Chris Borland recorded 107 tackles with 2 interceptions as a standout rookie linebacker. He then retired at the age of 24 and instantly became “the most dangerous man in football.”[i]
Borland was one of the first high profile NFL players to retire proactively due to the risk of Chronic Traumatic Encephalopathy (CTE) and forced the sport of football to confront its harmful impact on players’ lives. CTE is a potentially fatal neurodegenerative disease that is more prevalent in football players due to the repeated blows to the head suffered during the sport.[ii] Over the last decade, players have begun to taken notice of CTE. The number of high school football players has decreased 7% over the last decade as youth players and families avoid the sport.[iii] So, can football be fixed?
A new helmet company called VICIS says yes. VICIS, with the help of 3D printing, is mitigating the impact of hits to the head. 3D printing is a type of additive manufacturing that can help companies design products more effectively with fewer costs and shorter production time. Through iterative prototyping with 3D printing, VICIS has used innovative techniques to create what is now ranked the safest helmet in the NFL (Figure 1). The VICIS ZERO1 is a multi-layered helmet with a soft outer shell and hard interior (Figure 2) that slows the impact of a hit to the helmet and decreases the force to a player’s head.[iv]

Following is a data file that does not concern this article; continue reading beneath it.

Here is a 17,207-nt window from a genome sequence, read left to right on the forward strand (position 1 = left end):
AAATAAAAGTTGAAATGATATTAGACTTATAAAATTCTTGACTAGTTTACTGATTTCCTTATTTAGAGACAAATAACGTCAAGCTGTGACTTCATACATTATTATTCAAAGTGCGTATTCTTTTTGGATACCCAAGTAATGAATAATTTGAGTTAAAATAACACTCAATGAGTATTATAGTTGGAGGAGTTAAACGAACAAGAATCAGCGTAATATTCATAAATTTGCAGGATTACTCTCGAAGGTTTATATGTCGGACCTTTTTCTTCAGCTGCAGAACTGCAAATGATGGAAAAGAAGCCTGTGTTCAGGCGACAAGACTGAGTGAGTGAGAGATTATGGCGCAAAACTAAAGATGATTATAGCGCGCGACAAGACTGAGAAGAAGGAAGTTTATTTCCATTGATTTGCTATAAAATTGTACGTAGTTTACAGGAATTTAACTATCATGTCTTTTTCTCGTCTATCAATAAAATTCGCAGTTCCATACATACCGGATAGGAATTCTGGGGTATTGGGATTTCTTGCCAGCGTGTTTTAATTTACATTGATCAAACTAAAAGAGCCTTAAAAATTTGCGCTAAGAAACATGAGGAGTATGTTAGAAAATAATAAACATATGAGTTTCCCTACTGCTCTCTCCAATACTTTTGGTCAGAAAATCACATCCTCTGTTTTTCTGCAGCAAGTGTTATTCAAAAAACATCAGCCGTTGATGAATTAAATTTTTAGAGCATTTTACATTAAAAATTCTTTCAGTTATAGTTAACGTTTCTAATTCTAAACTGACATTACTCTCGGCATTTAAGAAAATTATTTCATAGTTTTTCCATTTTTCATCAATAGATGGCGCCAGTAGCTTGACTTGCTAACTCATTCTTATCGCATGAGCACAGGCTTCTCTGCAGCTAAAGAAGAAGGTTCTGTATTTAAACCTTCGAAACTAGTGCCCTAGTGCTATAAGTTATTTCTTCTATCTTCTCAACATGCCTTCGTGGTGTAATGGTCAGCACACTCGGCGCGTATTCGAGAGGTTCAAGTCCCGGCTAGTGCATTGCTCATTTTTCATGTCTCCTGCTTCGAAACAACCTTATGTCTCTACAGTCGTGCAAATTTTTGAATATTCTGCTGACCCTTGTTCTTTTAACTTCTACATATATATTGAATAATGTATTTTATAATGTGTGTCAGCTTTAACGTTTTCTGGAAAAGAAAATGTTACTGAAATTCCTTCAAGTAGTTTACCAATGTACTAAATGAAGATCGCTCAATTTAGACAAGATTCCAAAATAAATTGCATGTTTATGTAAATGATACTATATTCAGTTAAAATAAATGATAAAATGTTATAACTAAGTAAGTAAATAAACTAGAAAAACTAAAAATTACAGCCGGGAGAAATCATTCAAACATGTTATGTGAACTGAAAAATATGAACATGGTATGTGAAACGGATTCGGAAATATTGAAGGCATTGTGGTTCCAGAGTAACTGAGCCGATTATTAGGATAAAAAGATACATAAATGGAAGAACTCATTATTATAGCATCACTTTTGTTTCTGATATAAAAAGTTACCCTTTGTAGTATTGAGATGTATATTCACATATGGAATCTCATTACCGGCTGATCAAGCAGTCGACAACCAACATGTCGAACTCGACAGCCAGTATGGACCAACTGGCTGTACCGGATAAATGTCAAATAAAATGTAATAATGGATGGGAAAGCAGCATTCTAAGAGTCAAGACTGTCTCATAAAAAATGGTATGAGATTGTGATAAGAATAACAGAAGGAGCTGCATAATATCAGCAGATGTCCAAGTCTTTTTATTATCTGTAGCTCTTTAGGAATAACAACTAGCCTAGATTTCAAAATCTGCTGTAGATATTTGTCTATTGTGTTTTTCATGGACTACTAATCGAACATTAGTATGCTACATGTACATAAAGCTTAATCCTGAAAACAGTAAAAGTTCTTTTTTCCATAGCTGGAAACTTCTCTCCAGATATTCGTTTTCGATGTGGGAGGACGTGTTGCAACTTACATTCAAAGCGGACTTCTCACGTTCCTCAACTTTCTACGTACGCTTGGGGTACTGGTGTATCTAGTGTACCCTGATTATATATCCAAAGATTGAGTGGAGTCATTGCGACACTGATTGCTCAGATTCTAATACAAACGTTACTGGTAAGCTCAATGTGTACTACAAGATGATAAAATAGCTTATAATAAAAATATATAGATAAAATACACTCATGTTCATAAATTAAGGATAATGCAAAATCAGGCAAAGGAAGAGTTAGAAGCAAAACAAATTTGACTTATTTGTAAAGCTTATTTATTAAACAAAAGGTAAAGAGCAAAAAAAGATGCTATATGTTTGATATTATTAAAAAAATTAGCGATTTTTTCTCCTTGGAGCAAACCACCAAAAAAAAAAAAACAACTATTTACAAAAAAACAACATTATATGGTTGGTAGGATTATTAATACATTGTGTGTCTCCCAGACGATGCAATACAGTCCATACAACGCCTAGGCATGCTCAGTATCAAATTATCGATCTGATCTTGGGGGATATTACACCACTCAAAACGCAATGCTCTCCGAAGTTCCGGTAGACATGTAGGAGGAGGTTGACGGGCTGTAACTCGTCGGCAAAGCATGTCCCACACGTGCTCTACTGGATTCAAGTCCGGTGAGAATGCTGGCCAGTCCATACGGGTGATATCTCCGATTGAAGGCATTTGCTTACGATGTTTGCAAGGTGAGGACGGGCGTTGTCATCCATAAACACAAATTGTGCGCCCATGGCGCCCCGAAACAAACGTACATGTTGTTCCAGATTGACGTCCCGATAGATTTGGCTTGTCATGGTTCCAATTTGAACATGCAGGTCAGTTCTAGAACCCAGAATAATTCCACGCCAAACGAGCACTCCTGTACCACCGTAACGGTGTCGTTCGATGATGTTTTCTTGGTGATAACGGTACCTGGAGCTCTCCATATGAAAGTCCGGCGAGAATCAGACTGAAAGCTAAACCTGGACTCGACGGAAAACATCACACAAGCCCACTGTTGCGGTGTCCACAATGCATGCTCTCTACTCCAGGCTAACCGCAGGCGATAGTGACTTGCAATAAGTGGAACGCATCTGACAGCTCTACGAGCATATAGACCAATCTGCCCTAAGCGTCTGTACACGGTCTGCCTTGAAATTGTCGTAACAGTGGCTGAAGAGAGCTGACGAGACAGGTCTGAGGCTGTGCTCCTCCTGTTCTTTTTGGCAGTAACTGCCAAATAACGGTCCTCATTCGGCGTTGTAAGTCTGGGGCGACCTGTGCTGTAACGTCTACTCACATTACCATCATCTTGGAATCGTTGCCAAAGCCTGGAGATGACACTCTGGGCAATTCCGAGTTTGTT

Thus far, 3D printing has been vital to VICIS’s speed to market as alterations that typically would take three weeks are completed in two to three days.[v] The ability to iterate quickly has allowed VICIS to not only rely on engineers, but also take the advice of neurosurgeons, concussion specialists, and former NFL team physicians to constantly reimagine the design of a football helmet.[vi] As the company moves forward, additive manufacturing will be critical in continuing to improve the safety of helmets, while making them more accessible to football teams across the nation.